The Children’s Museum of Manhattan Celebrates Diwali
November 11 – 12, 2023
Children’s Museum of Manhattan
The Tisch Building, 212 West 83rd Street, New York, NY 10024
Come celebrate Diwali at the Children’s Museum of Manhattan (CMOM) Saturday & Sunday, November 11-12, 2023! Experience rich Indian culture as we journey through different parts of India to experience dance, art, and culture while celebrating Diwali, the festival of lights. Regional festivities bring unique flavors to this cherished event. Explore this and more as CMOM partners with The Culture Tree to showcase diverse Indian dances such as the Bharatnatyam, Odisi, Kathak, and Garba, capturing the essence of Diwali and the diversity of Indian culture. For more information, please visit https://cmom.org/cmom-programs/.
Diwali Diya Clay Lamps
Diyas are glittering lamps, believed to bring purity, goodness, good luck and power. Learn about the significance of Diwali by creating a dazzling Diya lamp out of clay.
Saturday & Sunday, November 11 & 12 | 10:15 am – 4:30 pm | All ages | 1st Floor
Rangoli Sand Art
During Diwali, families create Rangolis – colored-sand work of art – on living room floors or courtyards. Explore the culture and design your very own Diwali-inspired sand art to celebrate!Saturday & Sunday, November 11 & 12 | 11 am & 2 pm | Ages 4 & younger | 3rd Floor
Storytime: Dancing Devi
Devi, a talented Bharatanatyam dancer, feels sad when she doesn’t win a big competition, pushing herself to practice hard and discover that mistakes help us learn and grow. Enjoy a reading of Dancing Devi and meet author Priya Parikh.
Saturday, November 11 | 2 pm | All ages | 1st Floor
Dance Performance: The Bharatnatyam Dance
Bharatanatyam is a classical Indian dance form that originated in the southern state of Tamil Nadu. It is one of the oldest and most widely practiced classical dance styles in India.
Saturday, November 11 | 2:30 pm | All ages | 1st Floor
Storytime: Dancing Thatha’s Footsteps
Varun discovers his love for bharatanatyam, a traditional Indian dance, while watching his sister’s class, challenging stereotypes with the encouragement of their grandfather, Thatha, in this touching picture book. Enjoy a reading of Dancing in Thatha’s Footsteps with the book’s illustrator Kavita Ramchandran.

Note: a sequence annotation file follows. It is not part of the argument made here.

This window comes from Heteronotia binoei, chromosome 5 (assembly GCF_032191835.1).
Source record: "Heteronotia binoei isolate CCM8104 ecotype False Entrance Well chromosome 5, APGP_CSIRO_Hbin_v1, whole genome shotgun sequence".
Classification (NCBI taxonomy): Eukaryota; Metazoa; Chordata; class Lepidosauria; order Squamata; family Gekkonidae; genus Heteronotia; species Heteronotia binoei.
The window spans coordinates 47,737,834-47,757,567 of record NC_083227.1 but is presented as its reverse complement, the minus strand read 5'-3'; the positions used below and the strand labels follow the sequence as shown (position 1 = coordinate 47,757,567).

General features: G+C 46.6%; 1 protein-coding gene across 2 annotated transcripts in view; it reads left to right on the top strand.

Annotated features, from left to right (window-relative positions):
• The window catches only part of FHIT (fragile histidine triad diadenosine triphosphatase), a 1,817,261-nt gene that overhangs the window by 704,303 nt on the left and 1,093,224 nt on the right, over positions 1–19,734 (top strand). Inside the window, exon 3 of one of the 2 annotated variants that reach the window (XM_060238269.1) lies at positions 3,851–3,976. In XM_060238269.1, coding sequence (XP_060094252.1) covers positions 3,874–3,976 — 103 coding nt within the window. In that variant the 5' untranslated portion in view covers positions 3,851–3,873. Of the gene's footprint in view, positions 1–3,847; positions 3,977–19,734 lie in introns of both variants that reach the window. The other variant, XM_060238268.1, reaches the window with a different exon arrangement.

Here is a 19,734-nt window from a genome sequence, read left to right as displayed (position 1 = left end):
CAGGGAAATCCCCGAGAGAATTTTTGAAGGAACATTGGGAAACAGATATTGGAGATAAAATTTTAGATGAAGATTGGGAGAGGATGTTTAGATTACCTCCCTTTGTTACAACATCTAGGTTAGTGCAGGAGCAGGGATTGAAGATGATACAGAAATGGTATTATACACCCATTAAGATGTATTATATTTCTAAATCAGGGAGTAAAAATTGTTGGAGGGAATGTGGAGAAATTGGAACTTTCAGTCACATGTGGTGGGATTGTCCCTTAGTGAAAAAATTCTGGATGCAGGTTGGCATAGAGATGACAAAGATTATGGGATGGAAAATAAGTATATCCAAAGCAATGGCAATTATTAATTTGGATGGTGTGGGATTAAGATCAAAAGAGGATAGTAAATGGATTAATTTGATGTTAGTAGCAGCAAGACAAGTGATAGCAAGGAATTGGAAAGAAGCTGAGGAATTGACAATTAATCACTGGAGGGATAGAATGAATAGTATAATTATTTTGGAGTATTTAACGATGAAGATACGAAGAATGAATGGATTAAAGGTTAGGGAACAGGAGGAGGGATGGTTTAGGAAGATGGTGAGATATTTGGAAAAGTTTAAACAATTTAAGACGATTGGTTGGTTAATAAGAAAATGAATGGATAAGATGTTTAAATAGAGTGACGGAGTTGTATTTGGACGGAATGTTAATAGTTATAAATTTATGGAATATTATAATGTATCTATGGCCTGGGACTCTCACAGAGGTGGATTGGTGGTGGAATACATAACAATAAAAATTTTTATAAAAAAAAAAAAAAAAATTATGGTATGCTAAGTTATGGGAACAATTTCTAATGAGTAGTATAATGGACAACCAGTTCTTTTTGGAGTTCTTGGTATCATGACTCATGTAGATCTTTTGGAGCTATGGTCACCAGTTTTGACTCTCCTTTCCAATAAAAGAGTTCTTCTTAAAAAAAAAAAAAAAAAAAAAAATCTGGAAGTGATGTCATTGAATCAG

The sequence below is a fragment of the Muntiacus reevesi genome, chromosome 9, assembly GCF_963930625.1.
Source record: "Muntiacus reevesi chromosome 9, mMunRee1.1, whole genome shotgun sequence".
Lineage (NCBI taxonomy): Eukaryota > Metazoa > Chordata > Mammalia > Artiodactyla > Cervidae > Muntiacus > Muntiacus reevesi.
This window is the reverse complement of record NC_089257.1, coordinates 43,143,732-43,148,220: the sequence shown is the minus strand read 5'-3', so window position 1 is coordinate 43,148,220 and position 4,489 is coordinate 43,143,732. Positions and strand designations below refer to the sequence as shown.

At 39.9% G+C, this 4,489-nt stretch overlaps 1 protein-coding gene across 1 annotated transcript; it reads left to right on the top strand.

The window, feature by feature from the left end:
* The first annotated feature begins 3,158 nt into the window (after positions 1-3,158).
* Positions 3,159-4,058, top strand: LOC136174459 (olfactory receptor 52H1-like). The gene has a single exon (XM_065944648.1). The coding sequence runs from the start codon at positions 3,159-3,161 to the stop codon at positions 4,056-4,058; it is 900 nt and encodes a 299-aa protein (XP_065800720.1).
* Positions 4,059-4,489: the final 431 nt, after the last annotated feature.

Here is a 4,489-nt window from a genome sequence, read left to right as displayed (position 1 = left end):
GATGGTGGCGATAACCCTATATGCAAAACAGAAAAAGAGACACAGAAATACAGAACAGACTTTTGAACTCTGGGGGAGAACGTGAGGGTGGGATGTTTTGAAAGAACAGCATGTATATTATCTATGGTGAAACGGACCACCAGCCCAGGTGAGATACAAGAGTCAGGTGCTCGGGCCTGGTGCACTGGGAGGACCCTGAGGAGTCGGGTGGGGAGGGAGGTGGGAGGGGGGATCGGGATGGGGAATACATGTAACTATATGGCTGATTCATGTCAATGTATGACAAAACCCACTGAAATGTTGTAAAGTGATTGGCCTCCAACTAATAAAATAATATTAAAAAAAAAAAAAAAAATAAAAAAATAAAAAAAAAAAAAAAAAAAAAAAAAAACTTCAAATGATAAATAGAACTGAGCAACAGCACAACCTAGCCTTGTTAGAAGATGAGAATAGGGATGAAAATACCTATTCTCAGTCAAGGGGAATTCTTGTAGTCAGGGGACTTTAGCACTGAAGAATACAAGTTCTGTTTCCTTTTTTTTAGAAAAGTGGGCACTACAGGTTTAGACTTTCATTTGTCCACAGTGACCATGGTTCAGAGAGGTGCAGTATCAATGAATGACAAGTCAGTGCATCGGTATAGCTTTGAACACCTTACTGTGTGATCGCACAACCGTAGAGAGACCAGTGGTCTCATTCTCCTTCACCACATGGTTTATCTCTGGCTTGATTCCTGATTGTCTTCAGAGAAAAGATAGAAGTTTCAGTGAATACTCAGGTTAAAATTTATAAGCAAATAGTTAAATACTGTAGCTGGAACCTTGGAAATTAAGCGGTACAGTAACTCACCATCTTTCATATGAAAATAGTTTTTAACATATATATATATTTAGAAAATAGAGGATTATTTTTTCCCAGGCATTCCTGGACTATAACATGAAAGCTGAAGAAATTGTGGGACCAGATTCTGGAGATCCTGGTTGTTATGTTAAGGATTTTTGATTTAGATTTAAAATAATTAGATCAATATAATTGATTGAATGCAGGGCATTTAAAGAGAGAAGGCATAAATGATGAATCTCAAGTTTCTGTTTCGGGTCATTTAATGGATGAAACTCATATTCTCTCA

Saturday, November 11 | 3 pm | All ages | 1st Floor
Storytime: Raaga’s Song book reading
This book is a celebration of the Diwali holiday is interwoven with an empowering folktale that teaches the importance of being true to oneself. Storytime by author Navina Chhabria.
Saturday, Saturday, November 11 | 3:30 pm | All ages | 1st Floor
Puppet Storytime: Kanhaani Purani
Embark on an interactive learning journey through the tale of Ram, Sita, Lakshman, and Hanuman in this bi-lingual story time by the founder of The Culture Tree, Anu Sehgal.
Sunday, November 12 | 2 pm | All ages | 1st Floor
Dance Performance: Odisi Dance
The Odissi dance is a traditional classical dance form originating from the state of Odisha in Eastern India. Odissi, one of the eight recognized classical dance forms of India, is renowned for its graceful and expressive movements, intricate footwork, as well as hand gestures and facial expressions.
Sunday, November 12 | 2:30 pm | All ages | 1st Floor
Dance Performance: Kathak dance
Kathak is a classical dance form of India that originated in North India. It is one of the eight recognized classical dance forms in the country, distinguished for its intricate footwork, rhythmic body movements, and expressive storytelling through dance.
Sunday, November 12 | 3 pm | All ages | 1st Floor
Dance Workshop: Garba dance circle
Garba is an energetic folk-dance originating from Gujarat, India, known for its lively, vibrant movements often performed in a circular formation. Join us in forming a Garba dance circle with our friends from The Culture Tree.
Sunday, November 12 | 3:30 pm | All ages | 1st Floor
*Programs subject to change
Public Programs are supported, in part, by public funds from the New York City Department of Cultural Affairs, in partnership with the City Council and the New York State Council on the Arts with the support of the Office of the Governor and the New York State Legislature. Additional support is provided by the Milton and Sally Avery Arts Foundation and The Nissan Foundation.
The Culture Tree
The Culture Tree promotes cultural literacy about South Asia through language and educational and cultural programs. The goal is to create empathy, respect and understanding towards all different cultures and further inclusivity, while still helping address questions about Identity with heritage cultures. The Culture Tree partners with museums, galleries, schools and libraries to implement our classes and programming. Programs include celebration of key festivals and events, puppet shows, bilingual storytime, mindful eating, mindfulness and language classes in key South Asian languages. Culture Tree is made up of cultural and diversity consultants who advocate for cultural literacy and diversity and equity in children’s programming and education.